Also I'm assuming the opposite would work; defend with the TIE Advanced combo, then focus the Objective to strike back.  Both the TIE Advanced and Vader's TIE are pretty interesting on their own, and the added pilot just makes it better.  I'm on the Leader makes sure they don't answer with their own Fighter unit.  I've also noticed only 4 (that I saw on cardgamedb) cards in that pod.  Is it possible there's a Vader pilot card for that set coming in Core? Either way, I wonder what that 5th card for the Black Squadron pod would be.

Also Heart of the Empire pairing with Coruscant Defence Fleet, and There is No Escape can be interesting in itself.  If you were coming down to the wire at the endgame, and had the Defense Fleet sitting quietly in your hand all game, you could play There is No Escape to wipe the board clean, then proceed to drop the Defense Fleet and put a severe damage output threat on the board.  Bonus if you actually have Heart of the Empire out to use Defense Fleet to soak up Objective damage if your opponent thinks they're going to put all their efforts into taking that Objective out for the win.

Again, I see the pods as looking like decent groups of cards that work together. If the Core comes with one of each Objective and card pod, then buy 2 Cores and focus more on what you like, assuming you can run with two copies of the Objective and its associated cards.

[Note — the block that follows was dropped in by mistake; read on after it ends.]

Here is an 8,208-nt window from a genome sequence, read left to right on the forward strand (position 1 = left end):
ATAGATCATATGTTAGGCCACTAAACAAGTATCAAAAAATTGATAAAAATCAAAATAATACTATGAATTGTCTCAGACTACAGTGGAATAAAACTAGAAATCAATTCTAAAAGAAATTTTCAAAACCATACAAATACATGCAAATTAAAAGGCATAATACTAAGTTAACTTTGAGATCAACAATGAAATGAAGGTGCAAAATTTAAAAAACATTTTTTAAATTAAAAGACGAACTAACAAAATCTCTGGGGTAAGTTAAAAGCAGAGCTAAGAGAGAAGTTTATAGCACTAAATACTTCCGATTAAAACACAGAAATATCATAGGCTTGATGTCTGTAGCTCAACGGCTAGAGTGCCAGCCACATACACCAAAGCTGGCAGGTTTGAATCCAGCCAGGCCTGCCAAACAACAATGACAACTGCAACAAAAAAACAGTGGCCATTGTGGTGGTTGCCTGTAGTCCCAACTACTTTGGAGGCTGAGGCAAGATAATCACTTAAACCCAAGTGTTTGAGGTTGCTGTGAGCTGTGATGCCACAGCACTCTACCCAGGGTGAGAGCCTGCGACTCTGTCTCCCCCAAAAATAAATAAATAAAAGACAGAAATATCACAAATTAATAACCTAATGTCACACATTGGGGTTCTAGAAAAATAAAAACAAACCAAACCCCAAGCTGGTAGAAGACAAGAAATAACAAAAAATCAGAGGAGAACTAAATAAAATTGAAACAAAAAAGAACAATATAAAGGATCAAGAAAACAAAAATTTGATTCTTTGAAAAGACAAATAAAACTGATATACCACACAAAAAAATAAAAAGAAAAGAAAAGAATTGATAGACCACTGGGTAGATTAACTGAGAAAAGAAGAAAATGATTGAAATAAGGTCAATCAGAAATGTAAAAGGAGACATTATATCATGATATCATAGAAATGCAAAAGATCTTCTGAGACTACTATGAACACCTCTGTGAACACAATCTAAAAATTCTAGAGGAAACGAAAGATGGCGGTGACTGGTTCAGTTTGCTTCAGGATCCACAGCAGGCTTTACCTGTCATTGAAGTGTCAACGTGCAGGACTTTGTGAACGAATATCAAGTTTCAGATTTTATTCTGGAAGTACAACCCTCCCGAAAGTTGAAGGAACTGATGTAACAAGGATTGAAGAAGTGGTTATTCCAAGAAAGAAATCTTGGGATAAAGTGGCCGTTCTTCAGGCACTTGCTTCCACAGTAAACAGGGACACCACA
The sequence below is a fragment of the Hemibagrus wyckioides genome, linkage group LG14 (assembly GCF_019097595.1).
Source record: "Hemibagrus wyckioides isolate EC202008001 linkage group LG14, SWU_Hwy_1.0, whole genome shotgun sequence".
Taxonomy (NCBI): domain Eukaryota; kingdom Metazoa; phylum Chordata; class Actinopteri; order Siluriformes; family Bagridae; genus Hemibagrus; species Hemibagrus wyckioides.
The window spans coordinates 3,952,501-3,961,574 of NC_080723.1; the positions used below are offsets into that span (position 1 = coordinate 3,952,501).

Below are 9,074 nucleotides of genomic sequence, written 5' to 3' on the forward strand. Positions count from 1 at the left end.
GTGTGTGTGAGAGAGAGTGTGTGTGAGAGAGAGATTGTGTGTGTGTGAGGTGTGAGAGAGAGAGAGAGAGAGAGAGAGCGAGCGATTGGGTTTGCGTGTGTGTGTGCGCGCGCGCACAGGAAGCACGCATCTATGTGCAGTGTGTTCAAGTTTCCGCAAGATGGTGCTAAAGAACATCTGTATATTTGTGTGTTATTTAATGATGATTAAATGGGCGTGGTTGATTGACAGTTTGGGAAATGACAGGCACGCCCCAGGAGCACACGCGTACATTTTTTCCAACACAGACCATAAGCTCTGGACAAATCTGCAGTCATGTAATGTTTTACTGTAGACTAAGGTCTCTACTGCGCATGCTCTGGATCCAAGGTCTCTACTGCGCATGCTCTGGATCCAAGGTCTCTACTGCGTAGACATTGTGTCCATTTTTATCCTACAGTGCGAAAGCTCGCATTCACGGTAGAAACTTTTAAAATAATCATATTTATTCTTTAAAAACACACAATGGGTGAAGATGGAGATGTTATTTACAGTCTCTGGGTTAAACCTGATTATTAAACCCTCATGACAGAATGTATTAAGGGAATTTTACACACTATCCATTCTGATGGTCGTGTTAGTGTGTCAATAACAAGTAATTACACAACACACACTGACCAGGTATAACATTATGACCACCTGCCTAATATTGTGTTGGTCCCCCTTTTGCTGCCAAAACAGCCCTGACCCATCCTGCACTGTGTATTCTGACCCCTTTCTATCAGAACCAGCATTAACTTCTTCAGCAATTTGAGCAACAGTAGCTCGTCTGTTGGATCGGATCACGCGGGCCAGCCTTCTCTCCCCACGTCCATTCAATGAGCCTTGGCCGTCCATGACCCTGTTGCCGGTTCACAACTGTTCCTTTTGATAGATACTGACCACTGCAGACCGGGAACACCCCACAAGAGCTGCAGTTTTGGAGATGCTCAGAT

Then, when the expansions come out, it just goes outward from there into customizing that Objective stack to be more in keeping with your own theme of what "Star Wars" means to you.

If you really do feel a certain card in the pod is of no value to you, toss it in an edge battle or use it as a discard fodder somewhere else.

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Mattr0polis said:

herozeromes said:

 

starhawk77 said:

So, you may get that Boba Fett that just wrecks everything, but he's bringing a bunch of dead weight with him. 

 

That's exactly why I'm not really for the pod-building mechanic. No deck builder ever wants dead weight in their deck.

 

 

I don't think it will ever be dead weight per say, just cards that maybe aren't the greatest depending on how you build. 

Yeah, that's what I was trying to suggest. The other cards won't be useless, but FFG can balance pods by pairing powerful individual cards with several other less spectacular ones. That way, the overall power level can be kept relatively consistent across pods while still allowing the designers to make Vader/Boba/et al. as awesome as they should be. 

Now, I don't know if this will ACTUALLY happen, but the option is certainly there. Maintaining balance in this game should be easier than leveling the playing field in almost any other CCG/LCG.

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The pod-building mechanic also creates a justifiable method of ensuring that Empire players are running a full cadre of troops that can't shoot worth a darn (because they really wanted to include that impractically huge battle station with the glaring weakness :P).

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starhawk77 said:

Maintaining balance in this game should be easier than leveling the playing field in almost any other CCG/LCG.

That's true, but I'm not sure they can avoid effectively obsoleting earlier pods with their new ones.  Basically, I'm worried that every probably games like MtG or SWCCG have had with power creep via cards will instead become power creep on the "pod" level.  They have to keep everyone buying the new products, after all.

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Indeed, there is no way to assess the precise "value" of a pod as the sum of its parts. It may be that less-useful cards become less frequent. Hopefully it won't happen for a few years yet, though.